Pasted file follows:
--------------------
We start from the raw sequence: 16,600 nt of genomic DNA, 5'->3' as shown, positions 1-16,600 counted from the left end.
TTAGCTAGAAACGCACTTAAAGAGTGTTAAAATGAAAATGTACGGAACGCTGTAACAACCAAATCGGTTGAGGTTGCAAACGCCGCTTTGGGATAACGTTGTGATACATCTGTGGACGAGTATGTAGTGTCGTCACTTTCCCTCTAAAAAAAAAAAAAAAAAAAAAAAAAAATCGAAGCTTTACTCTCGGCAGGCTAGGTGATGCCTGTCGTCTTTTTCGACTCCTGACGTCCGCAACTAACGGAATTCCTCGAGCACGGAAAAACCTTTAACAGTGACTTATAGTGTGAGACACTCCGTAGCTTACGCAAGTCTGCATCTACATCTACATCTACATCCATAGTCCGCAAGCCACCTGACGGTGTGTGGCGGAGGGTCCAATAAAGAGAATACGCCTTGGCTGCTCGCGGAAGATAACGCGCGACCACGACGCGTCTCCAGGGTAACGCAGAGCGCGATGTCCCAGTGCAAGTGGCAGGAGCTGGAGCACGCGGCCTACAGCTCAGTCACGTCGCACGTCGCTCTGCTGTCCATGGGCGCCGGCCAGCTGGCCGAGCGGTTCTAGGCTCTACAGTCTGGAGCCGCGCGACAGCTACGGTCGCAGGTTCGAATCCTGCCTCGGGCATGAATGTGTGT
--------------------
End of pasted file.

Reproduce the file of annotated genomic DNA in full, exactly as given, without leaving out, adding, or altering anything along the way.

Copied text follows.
We start from the raw sequence: 16,600 nt of genomic DNA, 5'->3' as shown, positions 1-16,600 counted from the left end.
TTAGCTAGAAACGCACTTAAAGAGTGTTAAAATGAAAATGTACGGAACGCTGTAACAACCAAATCGGTTGAGGTTGCAAACGCCGCTTTGGGATAACGTTGTGATACATCTGTGGACGAGTATGTAGTGTCGTCACTTTCCCTCTAAAAAAAAAAAAAAAAAAAAAAAAAAATCGAAGCTTTACTCTCGGCAGGCTAGGTGATGCCTGTCGTCTTTTTCGACTCCTGACGTCCGCAACTAACGGAATTCCTCGAGCACGGAAAAACCTTTAACAGTGACTTATAGTGTGAGACACTCCGTAGCTTACGCAAGTCTGCATCTACATCTACATCTACATCCATAGTCCGCAAGCCACCTGACGGTGTGTGGCGGAGGGTCCAATAAAGAGAATACGCCTTGGCTGCTCGCGGAAGATAACGCGCGACCACGACGCGTCTCCAGGGTAACGCAGAGCGCGATGTCCCAGTGCAAGTGGCAGGAGCTGGAGCACGCGGCCTACAGCTCAGTCACGTCGCACGTCGCTCTGCTGTCCATGGGCGCCGGCCAGCTGGCCGAGCGGTTCTAGGCTCTACAGTCTGGAGCCGCGCGACAGCTACGGTCGCAGGTTCGAATCCTGCCTCGGGCATGAATGTGTGT